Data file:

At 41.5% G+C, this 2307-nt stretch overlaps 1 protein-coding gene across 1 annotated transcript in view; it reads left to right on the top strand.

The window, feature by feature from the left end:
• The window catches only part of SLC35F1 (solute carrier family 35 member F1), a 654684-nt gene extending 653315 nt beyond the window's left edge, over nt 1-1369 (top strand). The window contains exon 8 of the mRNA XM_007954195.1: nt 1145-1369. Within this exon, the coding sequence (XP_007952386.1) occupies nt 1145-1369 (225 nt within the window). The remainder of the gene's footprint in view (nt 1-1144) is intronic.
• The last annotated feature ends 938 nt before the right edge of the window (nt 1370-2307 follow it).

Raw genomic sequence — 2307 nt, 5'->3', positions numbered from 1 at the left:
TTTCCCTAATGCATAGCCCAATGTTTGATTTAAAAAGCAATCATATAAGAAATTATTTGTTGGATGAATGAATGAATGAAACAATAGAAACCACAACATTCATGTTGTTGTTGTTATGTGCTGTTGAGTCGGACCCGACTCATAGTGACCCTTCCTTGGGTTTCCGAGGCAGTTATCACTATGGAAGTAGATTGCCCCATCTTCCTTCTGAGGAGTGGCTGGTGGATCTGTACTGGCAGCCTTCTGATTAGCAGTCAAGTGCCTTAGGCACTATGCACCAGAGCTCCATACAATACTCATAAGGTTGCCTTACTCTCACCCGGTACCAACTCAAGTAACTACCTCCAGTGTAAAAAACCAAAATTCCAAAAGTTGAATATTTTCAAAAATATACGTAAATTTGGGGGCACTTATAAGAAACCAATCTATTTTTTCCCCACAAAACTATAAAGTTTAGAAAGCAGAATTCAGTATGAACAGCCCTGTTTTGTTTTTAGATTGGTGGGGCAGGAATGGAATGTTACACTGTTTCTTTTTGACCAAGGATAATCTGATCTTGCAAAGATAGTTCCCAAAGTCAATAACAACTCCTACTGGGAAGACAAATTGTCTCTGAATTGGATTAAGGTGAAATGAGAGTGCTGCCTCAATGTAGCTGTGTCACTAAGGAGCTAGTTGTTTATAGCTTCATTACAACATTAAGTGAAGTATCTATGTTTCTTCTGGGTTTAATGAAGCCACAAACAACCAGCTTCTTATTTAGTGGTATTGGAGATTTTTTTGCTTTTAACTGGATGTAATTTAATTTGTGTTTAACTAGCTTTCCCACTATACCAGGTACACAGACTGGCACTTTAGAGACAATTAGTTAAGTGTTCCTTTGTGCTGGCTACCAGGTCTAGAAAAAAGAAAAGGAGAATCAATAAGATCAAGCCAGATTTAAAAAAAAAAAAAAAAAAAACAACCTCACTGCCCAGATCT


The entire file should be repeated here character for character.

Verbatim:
At 41.5% G+C, this 2307-nt stretch overlaps 1 protein-coding gene across 1 annotated transcript in view; it reads left to right on the top strand.

The window, feature by feature from the left end:
• The window catches only part of SLC35F1 (solute carrier family 35 member F1), a 654684-nt gene extending 653315 nt beyond the window's left edge, over nt 1-1369 (top strand). The window contains exon 8 of the mRNA XM_007954195.1: nt 1145-1369. Within this exon, the coding sequence (XP_007952386.1) occupies nt 1145-1369 (225 nt within the window). The remainder of the gene's footprint in view (nt 1-1144) is intronic.
• The last annotated feature ends 938 nt before the right edge of the window (nt 1370-2307 follow it).

Raw genomic sequence — 2307 nt, 5'->3', positions numbered from 1 at the left:
TTTCCCTAATGCATAGCCCAATGTTTGATTTAAAAAGCAATCATATAAGAAATTATTTGTTGGATGAATGAATGAATGAAACAATAGAAACCACAACATTCATGTTGTTGTTGTTATGTGCTGTTGAGTCGGACCCGACTCATAGTGACCCTTCCTTGGGTTTCCGAGGCAGTTATCACTATGGAAGTAGATTGCCCCATCTTCCTTCTGAGGAGTGGCTGGTGGATCTGTACTGGCAGCCTTCTGATTAGCAGTCAAGTGCCTTAGGCACTATGCACCAGAGCTCCATACAATACTCATAAGGTTGCCTTACTCTCACCCGGTACCAACTCAAGTAACTACCTCCAGTGTAAAAAACCAAAATTCCAAAAGTTGAATATTTTCAAAAATATACGTAAATTTGGGGGCACTTATAAGAAACCAATCTATTTTTTCCCCACAAAACTATAAAGTTTAGAAAGCAGAATTCAGTATGAACAGCCCTGTTTTGTTTTTAGATTGGTGGGGCAGGAATGGAATGTTACACTGTTTCTTTTTGACCAAGGATAATCTGATCTTGCAAAGATAGTTCCCAAAGTCAATAACAACTCCTACTGGGAAGACAAATTGTCTCTGAATTGGATTAAGGTGAAATGAGAGTGCTGCCTCAATGTAGCTGTGTCACTAAGGAGCTAGTTGTTTATAGCTTCATTACAACATTAAGTGAAGTATCTATGTTTCTTCTGGGTTTAATGAAGCCACAAACAACCAGCTTCTTATTTAGTGGTATTGGAGATTTTTTTGCTTTTAACTGGATGTAATTTAATTTGTGTTTAACTAGCTTTCCCACTATACCAGGTACACAGACTGGCACTTTAGAGACAATTAGTTAAGTGTTCCTTTGTGCTGGCTACCAGGTCTAGAAAAAAGAAAAGGAGAATCAATAAGATCAAGCCAGATTTAAAAAAAAAAAAAAAAAAAACAACCTCACTGCCCAGATCT